If an old credit card is disposed of improperly, it could be used to charge your account without you knowing. With identity theft and fraud running rampant, it’s vital to know what to do with an expired credit card. Fortunately, there are various methods, many free, that can be used to take care of old credit cards and avoid fraud.
Do you have a bunch of old credit cards piling up in a drawer somewhere? Are you wondering what to do with them? Don’t just throw those cards away; you could be throwing your cash right into a thief’s wallet.
In the past, expired cards or cards from closed accounts were often cut into a couple of pieces and thrown away. Nowadays, however, clever thieves and advanced technologies like EMV and RFID make additional steps necessary to keep your accounts secure.
So what are the safest methods to dispose of your old cards? This guide will help you take steps to destroy credit cards securely and protect yourself against fraud. We’ll consider some of the many ways to destroy a credit card sufficiently, so you can keep your financial future headache-free.
Methods to dispose of old credit cards
There are many methods you can use to properly dispose of your old “plastic money” (i.e., your old credit card). Below are the easiest and most common ways to dispose of an expired credit card.
The office shredder
Do you have a paper shredder in your possession? Many basic office shredders have the ability to destroy your plastic cards for you. If your paper shredder has this capability, it can save you some time.
Not all shredders with this feature will work the same, though. Is your paper shredder designed to crosscut? If not, a thief could easily piece your cards back together.
If you don’t have a shredder but are looking to purchase one, make sure that it crosscuts and that it’s specifically designed to handle credit cards. Buying a shredder won’t set you back much and could save you some hassle in the future.
The paper clip method
A cheap method that can be fairly effective is using a paper clip to efface the information on your cards. If you choose this method, make sure to scratch through the magnetic strip, the chip (if embedded), your name, the card number, the CVV, and the expiration date.
The scissor method
Another method to destroy an expired credit card is by using a good pair of scissors.
If you choose to cut up an old card, be sure to make many small cuts in the plastic going in alternating directions. Making only a couple of horizontal or vertical cuts will make it too easy for a thief to piece the card back together and steal your info.
To go the extra mile, scatter the cut pieces by disposing of them in multiple trash bags. Even better, spread the bags out over several trash days. By cutting your card into small pieces and dispersing them into multiple trash bags, you give yourself another layer of protection against fraud.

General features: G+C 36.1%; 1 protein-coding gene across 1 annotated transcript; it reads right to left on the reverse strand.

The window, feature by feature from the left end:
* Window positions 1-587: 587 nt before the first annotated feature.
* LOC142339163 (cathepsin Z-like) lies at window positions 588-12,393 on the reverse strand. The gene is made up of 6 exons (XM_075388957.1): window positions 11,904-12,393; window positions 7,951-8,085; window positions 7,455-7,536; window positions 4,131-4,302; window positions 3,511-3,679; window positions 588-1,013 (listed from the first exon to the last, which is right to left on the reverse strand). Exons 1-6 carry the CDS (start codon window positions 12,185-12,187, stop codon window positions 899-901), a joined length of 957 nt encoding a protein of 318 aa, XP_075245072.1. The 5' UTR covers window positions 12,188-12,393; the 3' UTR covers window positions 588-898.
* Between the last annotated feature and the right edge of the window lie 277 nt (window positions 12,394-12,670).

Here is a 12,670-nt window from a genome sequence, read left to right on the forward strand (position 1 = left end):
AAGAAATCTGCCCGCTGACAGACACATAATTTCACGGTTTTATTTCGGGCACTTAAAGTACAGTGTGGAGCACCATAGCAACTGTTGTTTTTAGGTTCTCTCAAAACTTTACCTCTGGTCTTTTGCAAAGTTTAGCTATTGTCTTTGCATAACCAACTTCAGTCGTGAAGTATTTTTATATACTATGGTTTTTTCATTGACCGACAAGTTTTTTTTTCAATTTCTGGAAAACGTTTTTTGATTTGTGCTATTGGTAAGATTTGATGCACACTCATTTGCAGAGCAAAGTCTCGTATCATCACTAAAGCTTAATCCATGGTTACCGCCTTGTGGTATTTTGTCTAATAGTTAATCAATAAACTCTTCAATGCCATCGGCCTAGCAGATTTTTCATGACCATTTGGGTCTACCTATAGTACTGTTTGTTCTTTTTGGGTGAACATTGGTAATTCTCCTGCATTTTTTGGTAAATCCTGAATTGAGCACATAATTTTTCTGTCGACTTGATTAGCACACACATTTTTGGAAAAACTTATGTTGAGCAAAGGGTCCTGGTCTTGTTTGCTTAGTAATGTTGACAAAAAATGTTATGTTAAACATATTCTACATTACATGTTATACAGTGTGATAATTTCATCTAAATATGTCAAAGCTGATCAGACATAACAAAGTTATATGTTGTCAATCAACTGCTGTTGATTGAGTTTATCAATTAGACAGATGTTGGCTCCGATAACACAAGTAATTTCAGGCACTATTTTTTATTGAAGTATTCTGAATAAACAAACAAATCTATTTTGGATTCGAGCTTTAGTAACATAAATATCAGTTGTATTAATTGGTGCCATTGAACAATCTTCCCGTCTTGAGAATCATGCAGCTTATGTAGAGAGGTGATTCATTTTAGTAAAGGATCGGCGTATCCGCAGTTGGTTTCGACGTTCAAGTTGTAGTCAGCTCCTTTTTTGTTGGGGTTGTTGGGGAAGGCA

The magnet method
Is it possible to erase the information stored on a credit card by putting it next to a fridge magnet? A magnet’s effect on credit cards depends on a variety of factors, including the length of exposure, the strength of the magnet, and the distance of the magnet from the cards.
When cards are exposed to a strong magnet at least an inch or closer and for an extended period of time, it’s possible for the magnet to erase the information on the magnetic stripe.
Note that this method is generally not as effective for disposing of your cards, since it won’t destroy the number printed on the card, your name, or the card’s EMV capability.
Disposing of EMV-enabled cards
EMV — named after the companies that created the specifications for the technology: Europay, Mastercard, and Visa — refers to the small square computer chip on the front of many newer credit cards. These chips create a one-of-a-kind code for each transaction and are more secure than cards with only magnetic stripes.
Because of its use as a contactless payment method, this technology has become very popular since the COVID-19 pandemic in the early 2020s. There are now over two billion active EMV chip cards in use and over 35 million EMV acceptance terminals deployed around the world.
If you have a credit card or debit card, there’s a good chance it has an EMV chip. That’s why it’s important to know that if any chips are still intact when disposing of expired credit cards, hackers can use the data stored in the chips to steal your account number and other sensitive information.
If your old card has an EMV chip, make sure that the method you use to dispose of it will cut or score the chip sufficiently to render it useless.
Disposing of metal credit cards
If you have a metal credit card, the best method to destroy it is by using a paper clip to etch the magnetic strip and EMV, then using tin snips to cut them up. Tin snips will cut through metal credit cards almost as well as scissors cut through paper.
If you don’t have tin snips at your disposal, another option is to mail the metal card back to the issuer and have them dispose of it properly.
Alternative methods to dispose of credit cards
In addition to the methods mentioned above, there are several alternatives for getting rid of your old card. Here are some examples of alternative methods to dispose of an old credit card: